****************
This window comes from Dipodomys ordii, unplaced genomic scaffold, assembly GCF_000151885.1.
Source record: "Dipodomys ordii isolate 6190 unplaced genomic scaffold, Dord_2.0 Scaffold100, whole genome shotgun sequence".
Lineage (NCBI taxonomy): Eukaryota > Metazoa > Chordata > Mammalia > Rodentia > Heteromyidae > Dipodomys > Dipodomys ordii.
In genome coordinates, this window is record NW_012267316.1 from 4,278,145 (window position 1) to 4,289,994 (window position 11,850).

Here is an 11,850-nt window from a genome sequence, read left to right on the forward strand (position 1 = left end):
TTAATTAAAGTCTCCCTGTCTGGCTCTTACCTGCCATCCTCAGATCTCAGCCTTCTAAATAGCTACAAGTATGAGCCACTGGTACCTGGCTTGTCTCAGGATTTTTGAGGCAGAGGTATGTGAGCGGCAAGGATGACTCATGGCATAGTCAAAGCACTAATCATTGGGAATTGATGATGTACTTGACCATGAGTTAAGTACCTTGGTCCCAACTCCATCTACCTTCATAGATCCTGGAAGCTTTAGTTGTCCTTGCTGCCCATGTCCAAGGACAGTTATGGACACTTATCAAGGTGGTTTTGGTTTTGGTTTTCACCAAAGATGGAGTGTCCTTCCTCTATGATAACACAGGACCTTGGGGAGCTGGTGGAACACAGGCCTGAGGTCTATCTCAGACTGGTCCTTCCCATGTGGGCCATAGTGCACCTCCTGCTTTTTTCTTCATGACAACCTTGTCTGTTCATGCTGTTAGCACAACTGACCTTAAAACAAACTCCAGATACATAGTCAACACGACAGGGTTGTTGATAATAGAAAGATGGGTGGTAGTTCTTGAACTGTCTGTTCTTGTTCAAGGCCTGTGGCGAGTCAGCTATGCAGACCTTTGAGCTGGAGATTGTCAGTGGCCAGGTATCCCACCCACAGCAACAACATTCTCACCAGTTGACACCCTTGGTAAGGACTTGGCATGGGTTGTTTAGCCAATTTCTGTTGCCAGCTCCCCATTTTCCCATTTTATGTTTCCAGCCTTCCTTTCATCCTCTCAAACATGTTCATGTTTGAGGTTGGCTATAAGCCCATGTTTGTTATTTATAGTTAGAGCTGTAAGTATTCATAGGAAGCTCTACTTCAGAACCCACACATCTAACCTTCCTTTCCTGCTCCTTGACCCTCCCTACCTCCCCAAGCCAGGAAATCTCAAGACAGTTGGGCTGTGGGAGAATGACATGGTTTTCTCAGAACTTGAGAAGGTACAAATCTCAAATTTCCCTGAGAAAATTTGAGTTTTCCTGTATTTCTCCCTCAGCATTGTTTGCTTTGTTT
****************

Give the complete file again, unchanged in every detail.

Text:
This window comes from Dipodomys ordii, unplaced genomic scaffold, assembly GCF_000151885.1.
Source record: "Dipodomys ordii isolate 6190 unplaced genomic scaffold, Dord_2.0 Scaffold100, whole genome shotgun sequence".
Lineage (NCBI taxonomy): Eukaryota > Metazoa > Chordata > Mammalia > Rodentia > Heteromyidae > Dipodomys > Dipodomys ordii.
In genome coordinates, this window is record NW_012267316.1 from 4,278,145 (window position 1) to 4,289,994 (window position 11,850).

Here is an 11,850-nt window from a genome sequence, read left to right on the forward strand (position 1 = left end):
TTAATTAAAGTCTCCCTGTCTGGCTCTTACCTGCCATCCTCAGATCTCAGCCTTCTAAATAGCTACAAGTATGAGCCACTGGTACCTGGCTTGTCTCAGGATTTTTGAGGCAGAGGTATGTGAGCGGCAAGGATGACTCATGGCATAGTCAAAGCACTAATCATTGGGAATTGATGATGTACTTGACCATGAGTTAAGTACCTTGGTCCCAACTCCATCTACCTTCATAGATCCTGGAAGCTTTAGTTGTCCTTGCTGCCCATGTCCAAGGACAGTTATGGACACTTATCAAGGTGGTTTTGGTTTTGGTTTTCACCAAAGATGGAGTGTCCTTCCTCTATGATAACACAGGACCTTGGGGAGCTGGTGGAACACAGGCCTGAGGTCTATCTCAGACTGGTCCTTCCCATGTGGGCCATAGTGCACCTCCTGCTTTTTTCTTCATGACAACCTTGTCTGTTCATGCTGTTAGCACAACTGACCTTAAAACAAACTCCAGATACATAGTCAACACGACAGGGTTGTTGATAATAGAAAGATGGGTGGTAGTTCTTGAACTGTCTGTTCTTGTTCAAGGCCTGTGGCGAGTCAGCTATGCAGACCTTTGAGCTGGAGATTGTCAGTGGCCAGGTATCCCACCCACAGCAACAACATTCTCACCAGTTGACACCCTTGGTAAGGACTTGGCATGGGTTGTTTAGCCAATTTCTGTTGCCAGCTCCCCATTTTCCCATTTTATGTTTCCAGCCTTCCTTTCATCCTCTCAAACATGTTCATGTTTGAGGTTGGCTATAAGCCCATGTTTGTTATTTATAGTTAGAGCTGTAAGTATTCATAGGAAGCTCTACTTCAGAACCCACACATCTAACCTTCCTTTCCTGCTCCTTGACCCTCCCTACCTCCCCAAGCCAGGAAATCTCAAGACAGTTGGGCTGTGGGAGAATGACATGGTTTTCTCAGAACTTGAGAAGGTACAAATCTCAAATTTCCCTGAGAAAATTTGAGTTTTCCTGTATTTCTCCCTCAGCATTGTTTGCTTTGTTT